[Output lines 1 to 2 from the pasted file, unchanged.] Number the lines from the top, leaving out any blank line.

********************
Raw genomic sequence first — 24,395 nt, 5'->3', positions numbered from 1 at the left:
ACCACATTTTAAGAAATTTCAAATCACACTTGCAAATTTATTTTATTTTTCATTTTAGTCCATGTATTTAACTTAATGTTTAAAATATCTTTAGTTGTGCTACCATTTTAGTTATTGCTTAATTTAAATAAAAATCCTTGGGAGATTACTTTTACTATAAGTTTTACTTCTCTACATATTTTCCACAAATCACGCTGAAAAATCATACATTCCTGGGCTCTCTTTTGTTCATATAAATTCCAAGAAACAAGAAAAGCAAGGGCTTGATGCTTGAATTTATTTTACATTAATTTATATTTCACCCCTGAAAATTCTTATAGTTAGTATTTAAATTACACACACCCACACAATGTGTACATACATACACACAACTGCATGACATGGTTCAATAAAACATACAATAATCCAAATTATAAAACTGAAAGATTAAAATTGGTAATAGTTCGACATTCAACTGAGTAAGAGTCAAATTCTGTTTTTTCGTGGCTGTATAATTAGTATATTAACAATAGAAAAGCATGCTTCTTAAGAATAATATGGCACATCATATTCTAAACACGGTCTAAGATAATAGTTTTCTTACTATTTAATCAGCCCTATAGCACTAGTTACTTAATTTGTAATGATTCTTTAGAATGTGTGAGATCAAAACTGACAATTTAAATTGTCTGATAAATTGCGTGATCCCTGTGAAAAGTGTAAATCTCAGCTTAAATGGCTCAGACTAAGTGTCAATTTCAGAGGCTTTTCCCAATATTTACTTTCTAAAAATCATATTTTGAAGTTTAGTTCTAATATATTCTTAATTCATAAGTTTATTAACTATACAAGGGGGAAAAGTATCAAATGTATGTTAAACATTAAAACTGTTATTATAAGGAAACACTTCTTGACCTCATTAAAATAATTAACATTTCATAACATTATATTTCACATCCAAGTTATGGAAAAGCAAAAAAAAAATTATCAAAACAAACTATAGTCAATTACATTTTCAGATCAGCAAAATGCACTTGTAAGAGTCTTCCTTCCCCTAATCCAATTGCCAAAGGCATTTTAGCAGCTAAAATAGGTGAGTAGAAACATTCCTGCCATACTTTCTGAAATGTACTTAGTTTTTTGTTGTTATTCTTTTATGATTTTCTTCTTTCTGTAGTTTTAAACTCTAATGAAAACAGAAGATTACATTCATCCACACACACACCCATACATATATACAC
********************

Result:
Raw genomic sequence first — 24,395 nt, 5'->3', positions numbered from 1 at the left:
ACCACATTTTAAGAAATTTCAAATCACACTTGCAAATTTATTTTATTTTTCATTTTAGTCCATGTATTTAACTTAATGTTTAAAATATCTTTAGTTGTGCTACCATTTTAGTTATTGCTTAATTTAAATAAAAATCCTTGGGAGATTACTTTTACTATAAGTTTTACTTCTCTACATATTTTCCACAAATCACGCTGAAAAATCATACATTCCTGGGCTCTCTTTTGTTCATATAAATTCCAAGAAACAAGAAAAGCAAGGGCTTGATGCTTGAATTTATTTTACATTAATTTATATTTCACCCCTGAAAATTCTTATAGTTAGTATTTAAATTACACACACCCACACAATGTGTACATACATACACACAACTGCATGACATGGTTCAATAAAACATACAATAATCCAAATTATAAAACTGAAAGATTAAAATTGGTAATAGTTCGACATTCAACTGAGTAAGAGTCAAATTCTGTTTTTTCGTGGCTGTATAATTAGTATATTAACAATAGAAAAGCATGCTTCTTAAGAATAATATGGCACATCATATTCTAAACACGGTCTAAGATAATAGTTTTCTTACTATTTAATCAGCCCTATAGCACTAGTTACTTAATTTGTAATGATTCTTTAGAATGTGTGAGATCAAAACTGACAATTTAAATTGTCTGATAAATTGCGTGATCCCTGTGAAAAGTGTAAATCTCAGCTTAAATGGCTCAGACTAAGTGTCAATTTCAGAGGCTTTTCCCAATATTTACTTTCTAAAAATCATATTTTGAAGTTTAGTTCTAATATATTCTTAATTCATAAGTTTATTAACTATACAAGGGGGAAAAGTATCAAATGTATGTTAAACATTAAAACTGTTATTATAAGGAAACACTTCTTGACCTCATTAAAATAATTAACATTTCATAACATTATATTTCACATCCAAGTTATGGAAAAGCAAAAAAAAAATTATCAAAACAAACTATAGTCAATTACATTTTCAGATCAGCAAAATGCACTTGTAAGAGTCTTCCTTCCCCTAATCCAATTGCCAAAGGCATTTTAGCAGCTAAAATAGGTGAGTAGAAACATTCCTGCCATACTTTCTGAAATGTACTTAGTTTTTTGTTGTTATTCTTTTATGATTTTCTTCTTTCTGTAGTTTTAAACTCTAATGAAAACAGAAGATTACATTCATCCACACACACACCCATACATATATACAC